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On Tuesday I had the pleasure of attending Todd Kloots Yahoo! Dev talk on “More Accessible User Interfaces with ARIA”, apart from the added bonus of being located in the new Skills Matter conference and events centre. Todd made a very good presentation and a solid introduction to ARIA for those not aware of it. Rather than boring the audience with long spouts of text from the W3C ARIA spec he instead chose a more hands on approach showing everyday examples of ARIA on widgets he had developed with Yahoo and the YUI, whilst at each point stopping to show alternative options of implementation and which were the best practices and why he thought they were.

For those of you who are not familiar ARIA (or “Accessible Rich Internet Applications”) is a way further conveying a specific elements role within a webpage or application through the use of enhanced semantics. This allows for screen readers and assistive technologies to more accurately define to the user how to interact with a websites controls, in turn creating a richer user experience. It is especially useful to define the use of more advanced user interface controls (that are becoming increasingly more popular ) made using javascript and ajax, that have states that constantly change.

For the more interested developers out there, ARIA is applied to your applications by placing extra attributes within your elements tags, most commonly using the role=”” attribute.  One of the most important aspects of ARIA is the ability to apply multiple attributes to an element (as you would do with ID’s or Classes). This is because each element can have multiple properties:

  • It’s Role: role="menu"
  • It’s State: aria-disabled="true"
  • It’s Properties: aria-haspopup="true"

A simpler way of describing this may be to show you an example of the markup one would use of a simple two panel tabbed interface.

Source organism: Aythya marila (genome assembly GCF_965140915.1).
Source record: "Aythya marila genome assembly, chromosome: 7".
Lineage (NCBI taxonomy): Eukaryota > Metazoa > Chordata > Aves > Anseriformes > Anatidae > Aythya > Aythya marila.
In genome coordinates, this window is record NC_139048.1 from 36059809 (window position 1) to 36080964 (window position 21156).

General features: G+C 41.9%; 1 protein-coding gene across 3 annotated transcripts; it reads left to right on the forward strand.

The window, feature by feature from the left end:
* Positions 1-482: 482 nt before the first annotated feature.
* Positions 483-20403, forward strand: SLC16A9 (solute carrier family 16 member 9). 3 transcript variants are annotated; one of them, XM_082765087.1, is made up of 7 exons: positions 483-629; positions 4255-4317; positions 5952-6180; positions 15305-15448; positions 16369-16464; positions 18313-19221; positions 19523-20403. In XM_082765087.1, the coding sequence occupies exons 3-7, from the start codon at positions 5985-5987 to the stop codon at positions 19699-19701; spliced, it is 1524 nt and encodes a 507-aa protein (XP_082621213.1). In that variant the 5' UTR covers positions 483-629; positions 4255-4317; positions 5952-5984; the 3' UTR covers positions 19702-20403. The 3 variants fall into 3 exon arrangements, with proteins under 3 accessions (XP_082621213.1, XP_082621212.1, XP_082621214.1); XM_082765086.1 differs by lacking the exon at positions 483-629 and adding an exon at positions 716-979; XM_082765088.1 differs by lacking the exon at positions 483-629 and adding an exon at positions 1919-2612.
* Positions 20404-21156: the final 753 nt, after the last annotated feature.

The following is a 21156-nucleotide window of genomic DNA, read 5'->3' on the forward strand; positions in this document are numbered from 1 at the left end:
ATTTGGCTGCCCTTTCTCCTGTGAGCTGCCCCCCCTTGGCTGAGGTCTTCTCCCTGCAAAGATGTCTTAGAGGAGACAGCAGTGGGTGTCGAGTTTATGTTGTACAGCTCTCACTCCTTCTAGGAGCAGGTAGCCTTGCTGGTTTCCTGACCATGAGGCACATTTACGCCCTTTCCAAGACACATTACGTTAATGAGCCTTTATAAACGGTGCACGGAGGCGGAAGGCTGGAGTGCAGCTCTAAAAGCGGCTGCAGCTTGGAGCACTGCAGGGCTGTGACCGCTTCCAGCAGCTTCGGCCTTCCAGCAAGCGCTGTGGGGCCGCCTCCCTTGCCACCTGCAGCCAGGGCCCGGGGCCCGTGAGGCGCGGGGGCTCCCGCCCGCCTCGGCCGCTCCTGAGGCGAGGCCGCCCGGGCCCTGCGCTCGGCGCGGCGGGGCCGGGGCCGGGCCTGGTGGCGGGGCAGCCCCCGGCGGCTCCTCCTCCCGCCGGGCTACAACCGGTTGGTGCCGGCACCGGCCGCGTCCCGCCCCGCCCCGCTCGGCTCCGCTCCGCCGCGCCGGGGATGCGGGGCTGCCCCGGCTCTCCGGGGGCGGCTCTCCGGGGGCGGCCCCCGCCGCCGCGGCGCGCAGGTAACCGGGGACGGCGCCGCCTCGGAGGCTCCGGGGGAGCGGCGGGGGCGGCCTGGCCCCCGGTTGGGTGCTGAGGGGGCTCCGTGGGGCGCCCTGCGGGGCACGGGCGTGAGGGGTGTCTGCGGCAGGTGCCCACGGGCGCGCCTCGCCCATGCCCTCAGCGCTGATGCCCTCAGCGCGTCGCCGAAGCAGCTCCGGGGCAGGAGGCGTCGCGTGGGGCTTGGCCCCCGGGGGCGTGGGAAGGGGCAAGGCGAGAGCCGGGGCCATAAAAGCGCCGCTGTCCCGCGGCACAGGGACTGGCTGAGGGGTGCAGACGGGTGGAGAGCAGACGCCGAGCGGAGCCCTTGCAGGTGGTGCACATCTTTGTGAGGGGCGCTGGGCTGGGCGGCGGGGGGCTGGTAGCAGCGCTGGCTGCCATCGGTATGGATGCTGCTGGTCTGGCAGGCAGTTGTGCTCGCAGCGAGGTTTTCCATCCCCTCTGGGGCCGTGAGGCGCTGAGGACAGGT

Although this is clear when visually displayed like that, the only true way of showing ARIA in use is to see (and more importantly hear) it working within a supported browser or screen reader. Though, as with all new or unfinished W3C specs, browser support and implementation varies across all vendors, with JAWS and Window-Eyes supporting the most amount of roles and states attributes. This leads us to the question of ‘is it worth all the hassle?’, my own personal answer: YES, being a big supporter of progressive enhancement, as long as it aids a better user experience for some of your users then it is worth the small amount of extra time to implement it.

Overall, Todd’s talk was very insightful and good to see how Yahoo! are going about creating much richer user experiences for people with specific needs, and even more so educating others about the best practices which can hopefully lead to a more accessible web!

I will certainly be trying to force and implement the use of ARIA in future projects here at UVd, so keep your eye out for more info and posts around the subject in the near future. Though in the mean time I have included some further reading to feed your ARIA thirst, and start trying out ARIA yourself. But as Todd said himself:

Reading the documentation only gets you so far.

So try actually testing your new aria goodness with a screen reader, two of the links below are to help your setup a screen reader testing environment on your machine.


Further reading:
WAI-ARIA Best Practices

YUI Configuring screen readers

How to use NVDA and Firefox to test your web pages for accessibility